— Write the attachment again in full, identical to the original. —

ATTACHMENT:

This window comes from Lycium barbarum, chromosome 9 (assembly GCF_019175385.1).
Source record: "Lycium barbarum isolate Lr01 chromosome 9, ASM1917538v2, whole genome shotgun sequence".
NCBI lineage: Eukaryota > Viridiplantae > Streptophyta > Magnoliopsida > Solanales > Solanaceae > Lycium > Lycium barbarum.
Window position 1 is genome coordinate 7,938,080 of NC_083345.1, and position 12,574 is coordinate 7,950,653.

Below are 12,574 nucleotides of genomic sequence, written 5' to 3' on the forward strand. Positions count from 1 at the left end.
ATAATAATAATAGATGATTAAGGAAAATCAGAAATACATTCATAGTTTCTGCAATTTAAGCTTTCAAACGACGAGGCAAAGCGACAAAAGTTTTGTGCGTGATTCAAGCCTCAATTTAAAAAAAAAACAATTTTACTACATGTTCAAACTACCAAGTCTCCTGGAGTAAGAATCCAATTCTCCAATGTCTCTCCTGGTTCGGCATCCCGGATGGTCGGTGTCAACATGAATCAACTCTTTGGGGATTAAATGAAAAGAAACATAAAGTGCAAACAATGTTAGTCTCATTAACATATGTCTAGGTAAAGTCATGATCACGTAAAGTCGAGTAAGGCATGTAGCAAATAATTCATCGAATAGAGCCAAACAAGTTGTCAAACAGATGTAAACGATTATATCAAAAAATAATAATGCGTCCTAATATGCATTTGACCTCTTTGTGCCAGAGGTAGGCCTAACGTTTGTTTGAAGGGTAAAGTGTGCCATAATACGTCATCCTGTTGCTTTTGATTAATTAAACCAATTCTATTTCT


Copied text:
This window comes from Lycium barbarum, chromosome 9 (assembly GCF_019175385.1).
Source record: "Lycium barbarum isolate Lr01 chromosome 9, ASM1917538v2, whole genome shotgun sequence".
NCBI lineage: Eukaryota > Viridiplantae > Streptophyta > Magnoliopsida > Solanales > Solanaceae > Lycium > Lycium barbarum.
Window position 1 is genome coordinate 7,938,080 of NC_083345.1, and position 12,574 is coordinate 7,950,653.

Below are 12,574 nucleotides of genomic sequence, written 5' to 3' on the forward strand. Positions count from 1 at the left end.
ATAATAATAATAGATGATTAAGGAAAATCAGAAATACATTCATAGTTTCTGCAATTTAAGCTTTCAAACGACGAGGCAAAGCGACAAAAGTTTTGTGCGTGATTCAAGCCTCAATTTAAAAAAAAAACAATTTTACTACATGTTCAAACTACCAAGTCTCCTGGAGTAAGAATCCAATTCTCCAATGTCTCTCCTGGTTCGGCATCCCGGATGGTCGGTGTCAACATGAATCAACTCTTTGGGGATTAAATGAAAAGAAACATAAAGTGCAAACAATGTTAGTCTCATTAACATATGTCTAGGTAAAGTCATGATCACGTAAAGTCGAGTAAGGCATGTAGCAAATAATTCATCGAATAGAGCCAAACAAGTTGTCAAACAGATGTAAACGATTATATCAAAAAATAATAATGCGTCCTAATATGCATTTGACCTCTTTGTGCCAGAGGTAGGCCTAACGTTTGTTTGAAGGGTAAAGTGTGCCATAATACGTCATCCTGTTGCTTTTGATTAATTAAACCAATTCTATTTCT